|Passler, Thomas -|
|Riddell, Kay -|
|Edmondson, Misty -|
|Chamorro, Manuel -|
|Broderson, Bruce -|
|Walz, Heather -|
|Galik, Patricia -|
|Zhang, Yijing -|
|Walz, Paul -|
Submitted to: Veterinary Research
Publication Type: Peer Reviewed Journal
Publication Acceptance Date: April 4, 2014
Publication Date: April 4, 2014
Citation: Passler, T., Riddell, K.P., Edmondson, M.A., Chamorro, M.F., Neill, J.D., Broderson, B.W., Walz, H.L., Galik, P.K., Zhang, Y., Walz, P.H. 2014. Experimental infection of pregnant goats with bovine viral diarrhea virus (BVDV)1 or 2. Veterinary Research. 45:38. DOI: 10.1186/1297-9716-45-38. Interpretive Summary: Bovine viral diarrhea virus (BVDV) is a ubiquitous viral pathogen of cattle worldwide. It spreads readily among animals and among herds. BVDV can infect pregnant cattle that can result in the birth of a calf that is persistently infected and spreads the virus for life without developing the disease itself. The ability of BVDV to establish persistent infections in ruminants other than cattle has been documented but is not well understood. This study examined the generation of persistently infected goats. This study showed that most fetuses infected in utero died or were aborted. However, two were born alive, one that was euthanized shortly after birth and one that was apparently healthy, although possessing a low birth weight. This study characterized the infection of the doe and the fetus, revealing antibody titer increases in the does and the generally detrimental affect of the virus on the fetus. This is novel information in non-cattle ruminants and showed that the generation of persistently infected offspring in these ruminants may be an inefficient process.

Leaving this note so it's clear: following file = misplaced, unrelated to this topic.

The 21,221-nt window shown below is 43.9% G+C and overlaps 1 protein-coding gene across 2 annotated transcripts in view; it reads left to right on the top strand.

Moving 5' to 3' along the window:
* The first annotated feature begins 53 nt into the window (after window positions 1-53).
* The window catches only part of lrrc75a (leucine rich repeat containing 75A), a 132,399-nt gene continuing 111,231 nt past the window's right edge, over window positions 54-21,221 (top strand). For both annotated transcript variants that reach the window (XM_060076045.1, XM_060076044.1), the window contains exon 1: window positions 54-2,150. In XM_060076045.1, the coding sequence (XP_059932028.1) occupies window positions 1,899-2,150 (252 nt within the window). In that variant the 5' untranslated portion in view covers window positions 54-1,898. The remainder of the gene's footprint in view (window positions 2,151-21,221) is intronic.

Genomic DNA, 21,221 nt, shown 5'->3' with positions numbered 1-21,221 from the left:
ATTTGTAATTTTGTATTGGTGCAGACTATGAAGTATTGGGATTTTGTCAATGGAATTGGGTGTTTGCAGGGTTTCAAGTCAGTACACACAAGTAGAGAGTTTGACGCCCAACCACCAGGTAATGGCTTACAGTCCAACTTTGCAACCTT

Technical Abstract: Infections with bovine viral diarrhea virus (BVDV) of the genus pestivirus, family Flaviviridae, are not limited to cattle but occur in various artiodactyls. Persistently infected (PI) cattle are the main source of BVDV. Persistent infections also occur in heterologous hosts such as sheep and deer. BVDV infections of goats commonly result in reproductive disease, but viable PI goats are rare. Using 2 BVDV isolates, previously demonstrated to cause PI cattle and white-tailed deer, this study evaluated the outcome of experimental infection of pregnant goats. Pregnant goats (5 goats/group) were intranasally inoculated with BVDV 1b AU526 (group 1) or BVDV 2 PA131 (group 2) at approximately 25 - 35 days of gestation. The outcome of infection varied considerably between groups. In group 1, only 3 does became viremic, and 1 doe gave birth to a stillborn fetus and a viable PI kid, which appeared healthy and shed BVDV continuously. In group 2, all does became viremic, 4/5 does aborted, and 1 doe gave birth to a non-viable, presumably PI kid. Immunohistochemistry demonstrated BVDV antigen in tissues of evaluated fetuses, with similar distribution but reduced intensity as compared to cattle. The genetic sequence of inoculated viruses was compared to those from PI kids and their dam. Most nucleotide changes in group 1 were present during the dam’s acute infection. In group 2, a similar number of mutations resulted from fetal infection as from maternal acute infection. Results demonstrated that BVDV may cause reproductive disease but may also be maintained in goats.